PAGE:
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BOSTON — The food and beverage groups that lobbied to block an expanded bottle deposit law announced a new pro-recycling initiative on Wednesday, saying they would put $533,000 behind a two-year pilot program.
“We’re hoping it changes the debate to a more productive one,” Chris Flynn, president of the Massachusetts Food Association, said.
The Massachusetts Recycling Challenge would fund studies into “pay-as-you-throw” trash collection programs in cities and towns, and purchase 200 recycling containers for public places. It is a collaboration between the Food Association and the Massachusetts Beverage Association.
“We certainly hope it shows our commitment to do the right thing,” Flynn said.
Pay-as-you-throw bylaws use various methods to limit the amount of trash that ends up in landfills.
Supporters of the updated bottle bill, which would add a 5-cent deposit to non-carbonated, non-alcoholic beverages, such as iced tea, fruit juice and sports drinks, have said that other recycling efforts should not replace an update to the bottle bill.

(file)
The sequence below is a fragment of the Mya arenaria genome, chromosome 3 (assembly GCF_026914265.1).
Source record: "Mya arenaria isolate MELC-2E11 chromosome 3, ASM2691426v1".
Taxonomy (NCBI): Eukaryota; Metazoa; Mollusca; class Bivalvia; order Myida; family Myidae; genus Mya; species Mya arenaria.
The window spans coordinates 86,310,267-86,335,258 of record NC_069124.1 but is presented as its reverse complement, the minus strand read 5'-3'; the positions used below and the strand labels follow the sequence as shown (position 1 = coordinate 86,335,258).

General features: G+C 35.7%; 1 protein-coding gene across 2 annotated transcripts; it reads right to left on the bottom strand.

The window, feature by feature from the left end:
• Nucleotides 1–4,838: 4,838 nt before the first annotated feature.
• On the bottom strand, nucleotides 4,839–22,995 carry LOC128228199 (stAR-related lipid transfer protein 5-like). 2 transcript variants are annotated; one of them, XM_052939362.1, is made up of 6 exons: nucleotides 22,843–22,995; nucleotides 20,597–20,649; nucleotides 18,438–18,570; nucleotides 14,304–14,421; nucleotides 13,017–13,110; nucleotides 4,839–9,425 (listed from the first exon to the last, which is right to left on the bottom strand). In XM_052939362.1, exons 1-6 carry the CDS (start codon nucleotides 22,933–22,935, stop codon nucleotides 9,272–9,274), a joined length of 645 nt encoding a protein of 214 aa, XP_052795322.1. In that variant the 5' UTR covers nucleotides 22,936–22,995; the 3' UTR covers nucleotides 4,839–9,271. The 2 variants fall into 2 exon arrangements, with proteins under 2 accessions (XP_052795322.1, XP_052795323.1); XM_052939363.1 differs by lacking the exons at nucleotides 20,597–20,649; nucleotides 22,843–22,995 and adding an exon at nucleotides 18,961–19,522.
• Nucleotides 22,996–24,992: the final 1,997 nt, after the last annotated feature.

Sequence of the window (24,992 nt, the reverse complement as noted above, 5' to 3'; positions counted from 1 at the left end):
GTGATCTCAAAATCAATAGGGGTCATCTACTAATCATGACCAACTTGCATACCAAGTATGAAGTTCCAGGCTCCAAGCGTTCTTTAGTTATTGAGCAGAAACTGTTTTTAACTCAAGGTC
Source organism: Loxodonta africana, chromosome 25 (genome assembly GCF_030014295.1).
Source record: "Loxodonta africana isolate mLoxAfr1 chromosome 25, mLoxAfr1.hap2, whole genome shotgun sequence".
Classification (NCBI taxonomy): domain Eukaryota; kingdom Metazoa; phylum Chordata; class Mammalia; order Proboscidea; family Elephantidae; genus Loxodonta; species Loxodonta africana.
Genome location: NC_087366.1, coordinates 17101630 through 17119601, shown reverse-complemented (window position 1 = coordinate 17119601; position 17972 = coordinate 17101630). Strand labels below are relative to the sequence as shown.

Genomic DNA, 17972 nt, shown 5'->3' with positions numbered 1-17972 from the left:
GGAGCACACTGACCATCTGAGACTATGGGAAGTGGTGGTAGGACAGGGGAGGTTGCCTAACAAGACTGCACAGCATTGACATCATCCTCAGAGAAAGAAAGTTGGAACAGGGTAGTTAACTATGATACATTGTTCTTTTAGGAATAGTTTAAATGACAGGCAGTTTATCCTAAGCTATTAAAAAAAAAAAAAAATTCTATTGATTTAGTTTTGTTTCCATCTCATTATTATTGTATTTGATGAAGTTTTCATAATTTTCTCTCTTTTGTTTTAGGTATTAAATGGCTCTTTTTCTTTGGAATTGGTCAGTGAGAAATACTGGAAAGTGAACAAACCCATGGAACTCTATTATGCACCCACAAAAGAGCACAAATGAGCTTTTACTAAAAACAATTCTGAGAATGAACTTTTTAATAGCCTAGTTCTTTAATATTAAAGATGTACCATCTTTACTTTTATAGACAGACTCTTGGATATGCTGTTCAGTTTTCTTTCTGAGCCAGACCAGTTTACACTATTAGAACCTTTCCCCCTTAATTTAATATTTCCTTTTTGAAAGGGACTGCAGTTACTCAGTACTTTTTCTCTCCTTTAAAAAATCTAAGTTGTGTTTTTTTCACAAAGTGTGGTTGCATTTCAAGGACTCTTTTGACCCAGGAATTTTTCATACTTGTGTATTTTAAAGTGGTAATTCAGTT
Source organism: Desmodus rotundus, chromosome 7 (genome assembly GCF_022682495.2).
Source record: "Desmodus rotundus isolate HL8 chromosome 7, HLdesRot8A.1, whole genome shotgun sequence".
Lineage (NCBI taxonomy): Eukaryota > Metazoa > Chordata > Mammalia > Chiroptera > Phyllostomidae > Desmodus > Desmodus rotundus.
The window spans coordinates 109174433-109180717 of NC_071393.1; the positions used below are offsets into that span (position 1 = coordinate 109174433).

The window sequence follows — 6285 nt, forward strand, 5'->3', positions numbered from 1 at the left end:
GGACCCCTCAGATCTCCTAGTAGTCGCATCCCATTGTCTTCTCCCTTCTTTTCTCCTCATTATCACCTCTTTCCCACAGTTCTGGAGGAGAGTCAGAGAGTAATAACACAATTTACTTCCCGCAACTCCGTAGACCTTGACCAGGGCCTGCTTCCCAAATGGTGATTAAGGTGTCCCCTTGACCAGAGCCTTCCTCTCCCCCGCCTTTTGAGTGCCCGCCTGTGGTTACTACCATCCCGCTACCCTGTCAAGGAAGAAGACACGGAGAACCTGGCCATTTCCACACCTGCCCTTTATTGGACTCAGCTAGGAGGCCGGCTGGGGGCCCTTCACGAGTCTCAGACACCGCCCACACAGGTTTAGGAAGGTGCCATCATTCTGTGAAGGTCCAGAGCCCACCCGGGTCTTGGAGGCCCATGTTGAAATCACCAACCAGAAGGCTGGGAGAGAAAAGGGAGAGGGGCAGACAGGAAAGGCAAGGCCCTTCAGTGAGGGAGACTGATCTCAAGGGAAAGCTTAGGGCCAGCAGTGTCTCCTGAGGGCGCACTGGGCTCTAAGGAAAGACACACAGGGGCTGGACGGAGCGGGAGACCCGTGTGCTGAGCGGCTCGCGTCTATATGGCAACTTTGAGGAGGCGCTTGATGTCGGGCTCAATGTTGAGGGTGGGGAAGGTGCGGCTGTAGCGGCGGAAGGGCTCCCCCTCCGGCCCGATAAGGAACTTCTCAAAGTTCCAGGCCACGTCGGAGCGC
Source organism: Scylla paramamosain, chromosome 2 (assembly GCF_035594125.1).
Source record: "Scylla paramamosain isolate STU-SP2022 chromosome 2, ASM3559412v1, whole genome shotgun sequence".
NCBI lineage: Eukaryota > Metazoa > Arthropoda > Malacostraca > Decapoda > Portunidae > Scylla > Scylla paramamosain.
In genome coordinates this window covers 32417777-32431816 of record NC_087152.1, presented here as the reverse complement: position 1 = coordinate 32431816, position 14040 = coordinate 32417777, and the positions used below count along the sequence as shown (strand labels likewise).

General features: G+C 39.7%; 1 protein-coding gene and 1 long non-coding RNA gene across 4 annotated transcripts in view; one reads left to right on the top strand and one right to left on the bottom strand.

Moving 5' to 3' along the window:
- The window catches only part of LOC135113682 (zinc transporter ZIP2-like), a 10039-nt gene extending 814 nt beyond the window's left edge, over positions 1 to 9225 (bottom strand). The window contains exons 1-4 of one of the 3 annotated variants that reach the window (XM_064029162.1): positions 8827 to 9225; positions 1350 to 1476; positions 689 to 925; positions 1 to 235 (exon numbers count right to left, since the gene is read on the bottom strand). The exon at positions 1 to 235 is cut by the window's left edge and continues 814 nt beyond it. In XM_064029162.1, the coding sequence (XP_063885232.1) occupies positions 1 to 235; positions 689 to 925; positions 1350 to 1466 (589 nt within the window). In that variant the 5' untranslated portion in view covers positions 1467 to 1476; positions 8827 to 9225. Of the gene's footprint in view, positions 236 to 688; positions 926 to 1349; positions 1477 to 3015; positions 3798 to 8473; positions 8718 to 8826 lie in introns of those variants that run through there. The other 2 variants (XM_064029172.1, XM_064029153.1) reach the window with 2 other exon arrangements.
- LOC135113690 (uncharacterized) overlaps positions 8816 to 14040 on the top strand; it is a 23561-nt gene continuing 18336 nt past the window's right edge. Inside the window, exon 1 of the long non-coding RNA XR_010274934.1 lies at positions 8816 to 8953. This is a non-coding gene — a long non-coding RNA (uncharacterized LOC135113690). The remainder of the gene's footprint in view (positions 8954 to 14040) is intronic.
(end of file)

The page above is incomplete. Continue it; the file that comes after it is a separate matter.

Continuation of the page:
“We should be doing a hundred things to improve recycling. Of course I’m for a lot of measures, but the bottle bill is a 29-year-old law that has proven to be the single most effective recycling law there is, and we’re just trying to update it. It’s not the only thing, but it’s at the top of the heap,” Janet Domenitz, executive director of MASSPIRG, said.
The effort to update the bottle bill was stymied last week wjhen the Joint Committee on Telecommunications, Utilities and Energy sent the bill to study. Flynn has lobbied against the effort, which he describes as an “archaic and outdated” recycling measure, claiming that people do not want to return some of their recyclables to the store and would rather leave everything curbside.
Flynn said the idea of the recycling pilot program came about within the past year, as the bottle bill was under consideration by the committee. He said the food and beverage industry has undertaken other recycling and waste-reduction efforts in the past.
As part of the anti-bottle-bill campaign, Flynn and others organized an anti-bottle-bill group called Real Recycling Massachusetts, which advocated for other recycling initiatives.
“We’re not walking away from this. We’re following through on our commitment,” Flynn said. He said the consultations and receptacle program would go into effect in 2013 and the group is open to any municipality that wants help developing a pay-as-you-throw program or wants a recycling barrel.
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